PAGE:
N.W.T. MLAs call for formal fetal alcohol spectrum disorder strategy, health minister says no need
By Randi Beers, CBC News Posted: Nov 17, 2017 6:00 AM CT
The Yellowknife Association for Community Living began its fetal alcohol spectrum disorder (FASD) awareness campaign on Friday, as some MLAs called on the government to implement a formal strategy to combat the spectrum of disorders in the territory.
The association is delivering pregnancy tests to 12 Yellowknife establishments to dispense in their washrooms.
Lynn Elkin, executive director for the association, wants the campaign to get people thinking about the possibility they might be pregnant while they are out on the town. The pregnancy tests come with information about FASD and a collection of mocktail, or non-alcoholic, drink recipes.
“We know people were using it,” she said about the campaign in previous years. “We did have some phone calls that came where people said, ‘I’m [tested] positive and I was out at the bar last night so what should I be doing?'”
Territory should do more, say 2 MLAs
MLAs Cory Vanthuyne and Julie Green both applaud the work the association is doing. In fact, they both say they’d like to see the territorial government dedicate resources specifically to FASD awareness, prevention and support.
Vanthuyne applauds work done by Health Minister Glen Abernethy as chair of the Canada Northwest FASD partnership, but said there are areas where the government can do better.
He supports a 10-year plan to fight FASD.
“I think it’s something that would get pretty good support from the members of the Legislative Assembly,” Vanthuyne said.
Abernethy says his department is working on a disability action plan, which he says will include those with FASD, and expects to have the plan in MLAs’ hands by Christmas.
But Abernethy added that a dedicated plan to reduce FASD isn’t what the territory needs.
“We have a lot of action plans,” he said. “We need to take action rather than write these things.”
Alberta finishes 10-year strategy to combat FASD
In Alberta, one government official says the province is “leaps and bounds” ahead of where it was 10 years ago in regards to FASD, thanks to an innovative 10-year strategy which wrapped up earlier this year.
Janice Penner, the manager of FASD initiatives with that province’s Department of Community and Social Services, explained why she felt the initiative worked.
“Our approach in working with community was absolutely critical to our success,” she said.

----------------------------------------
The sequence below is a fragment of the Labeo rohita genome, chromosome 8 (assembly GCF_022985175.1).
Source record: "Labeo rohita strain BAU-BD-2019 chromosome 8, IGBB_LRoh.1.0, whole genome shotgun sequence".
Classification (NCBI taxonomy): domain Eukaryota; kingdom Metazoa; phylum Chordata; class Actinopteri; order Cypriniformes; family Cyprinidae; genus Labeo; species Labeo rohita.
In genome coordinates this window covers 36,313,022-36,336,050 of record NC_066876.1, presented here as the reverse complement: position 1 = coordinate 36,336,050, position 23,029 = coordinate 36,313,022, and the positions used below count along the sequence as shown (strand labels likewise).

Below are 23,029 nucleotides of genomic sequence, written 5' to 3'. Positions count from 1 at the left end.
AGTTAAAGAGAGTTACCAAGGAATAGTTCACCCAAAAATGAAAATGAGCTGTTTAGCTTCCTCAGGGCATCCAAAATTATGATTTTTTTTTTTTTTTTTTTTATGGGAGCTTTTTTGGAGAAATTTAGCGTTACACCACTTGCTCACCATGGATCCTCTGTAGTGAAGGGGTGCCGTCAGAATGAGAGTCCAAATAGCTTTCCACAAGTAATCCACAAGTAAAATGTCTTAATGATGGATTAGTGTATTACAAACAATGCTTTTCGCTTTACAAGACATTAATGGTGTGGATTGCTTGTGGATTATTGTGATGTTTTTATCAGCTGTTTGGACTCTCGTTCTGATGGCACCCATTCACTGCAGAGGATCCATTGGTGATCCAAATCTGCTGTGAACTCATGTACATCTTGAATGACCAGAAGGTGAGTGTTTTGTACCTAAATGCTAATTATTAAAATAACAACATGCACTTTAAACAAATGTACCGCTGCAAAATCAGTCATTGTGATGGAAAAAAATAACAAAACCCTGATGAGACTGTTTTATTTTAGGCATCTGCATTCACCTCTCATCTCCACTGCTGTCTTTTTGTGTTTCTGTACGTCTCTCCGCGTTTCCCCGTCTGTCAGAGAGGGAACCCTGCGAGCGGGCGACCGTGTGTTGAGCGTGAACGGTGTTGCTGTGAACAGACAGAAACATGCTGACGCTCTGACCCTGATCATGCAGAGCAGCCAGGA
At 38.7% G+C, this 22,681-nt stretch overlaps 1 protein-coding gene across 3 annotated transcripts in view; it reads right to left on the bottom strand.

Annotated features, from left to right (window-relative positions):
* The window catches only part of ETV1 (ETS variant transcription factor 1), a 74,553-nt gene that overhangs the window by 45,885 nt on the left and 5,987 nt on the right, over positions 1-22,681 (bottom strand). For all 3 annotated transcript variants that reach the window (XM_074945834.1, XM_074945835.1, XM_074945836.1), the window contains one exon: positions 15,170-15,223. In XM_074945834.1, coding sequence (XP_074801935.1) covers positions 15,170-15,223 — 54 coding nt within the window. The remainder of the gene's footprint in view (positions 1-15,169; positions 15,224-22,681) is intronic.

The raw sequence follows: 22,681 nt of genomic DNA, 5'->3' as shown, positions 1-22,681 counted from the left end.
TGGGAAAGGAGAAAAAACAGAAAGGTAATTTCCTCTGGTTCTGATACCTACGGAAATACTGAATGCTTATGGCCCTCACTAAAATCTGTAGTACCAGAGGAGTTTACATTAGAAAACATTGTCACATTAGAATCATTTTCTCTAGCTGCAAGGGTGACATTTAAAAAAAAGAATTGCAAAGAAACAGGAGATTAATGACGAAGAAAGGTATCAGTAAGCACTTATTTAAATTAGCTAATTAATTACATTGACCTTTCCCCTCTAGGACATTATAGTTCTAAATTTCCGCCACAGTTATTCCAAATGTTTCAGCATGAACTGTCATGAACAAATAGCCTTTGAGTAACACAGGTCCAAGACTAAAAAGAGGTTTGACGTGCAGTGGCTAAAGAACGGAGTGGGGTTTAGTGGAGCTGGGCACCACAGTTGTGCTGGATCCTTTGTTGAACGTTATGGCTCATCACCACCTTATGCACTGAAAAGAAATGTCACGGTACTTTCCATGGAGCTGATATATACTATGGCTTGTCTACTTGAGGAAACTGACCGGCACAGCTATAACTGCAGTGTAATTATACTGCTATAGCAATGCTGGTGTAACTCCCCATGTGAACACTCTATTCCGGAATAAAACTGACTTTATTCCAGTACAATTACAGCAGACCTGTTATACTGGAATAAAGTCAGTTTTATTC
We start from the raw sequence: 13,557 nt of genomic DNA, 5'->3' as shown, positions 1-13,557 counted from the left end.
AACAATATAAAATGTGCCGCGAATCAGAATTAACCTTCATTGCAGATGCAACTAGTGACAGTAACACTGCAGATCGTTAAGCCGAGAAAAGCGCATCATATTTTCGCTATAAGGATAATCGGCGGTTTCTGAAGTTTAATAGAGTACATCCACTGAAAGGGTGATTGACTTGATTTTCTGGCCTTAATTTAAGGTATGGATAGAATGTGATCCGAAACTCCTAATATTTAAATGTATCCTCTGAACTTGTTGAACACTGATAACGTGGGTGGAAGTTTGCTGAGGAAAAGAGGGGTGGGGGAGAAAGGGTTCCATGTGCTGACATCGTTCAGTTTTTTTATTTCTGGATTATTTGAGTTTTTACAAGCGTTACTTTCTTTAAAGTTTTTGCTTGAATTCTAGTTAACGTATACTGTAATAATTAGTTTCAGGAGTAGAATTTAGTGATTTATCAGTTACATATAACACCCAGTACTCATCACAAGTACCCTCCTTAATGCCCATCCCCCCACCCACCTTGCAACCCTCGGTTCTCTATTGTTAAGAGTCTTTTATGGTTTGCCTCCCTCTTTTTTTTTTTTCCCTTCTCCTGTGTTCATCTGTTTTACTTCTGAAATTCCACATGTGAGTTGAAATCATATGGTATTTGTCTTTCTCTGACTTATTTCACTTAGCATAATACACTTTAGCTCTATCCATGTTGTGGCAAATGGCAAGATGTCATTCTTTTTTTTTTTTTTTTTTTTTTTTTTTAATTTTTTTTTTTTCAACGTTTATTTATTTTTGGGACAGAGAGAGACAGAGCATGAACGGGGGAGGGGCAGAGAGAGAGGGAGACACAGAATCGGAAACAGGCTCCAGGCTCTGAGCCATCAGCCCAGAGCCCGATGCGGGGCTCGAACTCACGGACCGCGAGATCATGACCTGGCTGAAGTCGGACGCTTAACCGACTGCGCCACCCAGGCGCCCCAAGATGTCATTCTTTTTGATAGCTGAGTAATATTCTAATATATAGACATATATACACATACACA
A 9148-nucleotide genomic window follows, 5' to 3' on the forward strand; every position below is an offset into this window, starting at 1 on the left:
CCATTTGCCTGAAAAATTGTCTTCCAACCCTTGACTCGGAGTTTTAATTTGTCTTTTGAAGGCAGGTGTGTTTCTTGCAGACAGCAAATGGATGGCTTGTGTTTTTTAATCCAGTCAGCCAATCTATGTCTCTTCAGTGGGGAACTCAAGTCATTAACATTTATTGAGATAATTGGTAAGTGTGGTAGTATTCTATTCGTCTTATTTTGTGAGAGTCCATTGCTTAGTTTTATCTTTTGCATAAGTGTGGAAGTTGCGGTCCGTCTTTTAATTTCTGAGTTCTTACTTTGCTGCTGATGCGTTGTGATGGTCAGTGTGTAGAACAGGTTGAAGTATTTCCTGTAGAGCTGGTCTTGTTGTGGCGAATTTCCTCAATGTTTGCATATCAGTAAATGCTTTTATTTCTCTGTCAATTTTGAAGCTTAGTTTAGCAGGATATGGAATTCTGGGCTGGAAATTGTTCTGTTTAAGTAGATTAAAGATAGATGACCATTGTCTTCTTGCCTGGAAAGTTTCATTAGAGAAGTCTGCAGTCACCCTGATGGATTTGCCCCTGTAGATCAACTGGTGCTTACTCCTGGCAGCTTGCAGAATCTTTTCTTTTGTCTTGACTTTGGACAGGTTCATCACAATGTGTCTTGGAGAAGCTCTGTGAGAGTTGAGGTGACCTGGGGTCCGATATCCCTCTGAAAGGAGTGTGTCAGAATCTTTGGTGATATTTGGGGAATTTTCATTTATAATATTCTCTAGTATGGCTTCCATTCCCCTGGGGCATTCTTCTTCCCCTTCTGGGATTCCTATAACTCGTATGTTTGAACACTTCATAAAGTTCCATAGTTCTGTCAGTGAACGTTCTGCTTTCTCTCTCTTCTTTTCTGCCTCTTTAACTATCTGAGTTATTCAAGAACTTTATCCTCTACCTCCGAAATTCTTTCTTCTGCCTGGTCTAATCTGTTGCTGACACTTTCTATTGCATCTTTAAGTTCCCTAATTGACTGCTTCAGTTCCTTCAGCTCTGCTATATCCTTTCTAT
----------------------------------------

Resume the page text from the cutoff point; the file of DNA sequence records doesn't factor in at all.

Through the strategy, the government of Alberta has published data that paints a clear picture of the costs of FASD in the province. Approximately 46,000 Albertans live with FASD, costing the government $837 million per year. According to the Institute of Health Economics, the Alberta Government saves $784,000 for each prevented case of FASD.
As part of the strategy, Alberta implemented the Parent Child Assistance Program which partners women vulnerable to alcoholism and addiction to a support worker for a period of three years. Through this program alone, the government estimates it prevented 31 cases of FASD between 2008 and 2011, saving $22 million.
Penner wasn’t able to provide an exact amount the government spent to implement this strategy, but estimated it was $16.5 million per year, with a bit more spent in earlier years.
No FASD research in N.W.T.
According to a department spokesperson, the Department of Health and Social Services has never studied FASD in the N.W.T.
The territorial government has also never attempted to collect prevalence rates either, but refers to national studies that suggest up to four per cent of Canadians live with it. Four per cent of the N.W.T.’s population adds up to approximately 1,760 people.
At Stanton Territorial Hospital, an FASD Community and Family Support Program completes 10 FASD assessments per year. Those 10 patients get support through the program until they are 18 years old. After that, the government refers them to the same support services offered to all residents with disabilities.
N.W.T. residents over the age of 19 can’t get a diagnosis in the territory, and the Department of Health does not offer a way for people in this age group to get a diagnosis in the South.
Elkin said she isn’t sure a multi-million dollar, 10-year strategy would make much of a difference in the territory.
“I think it’s just a matter of supporting people,” she said.
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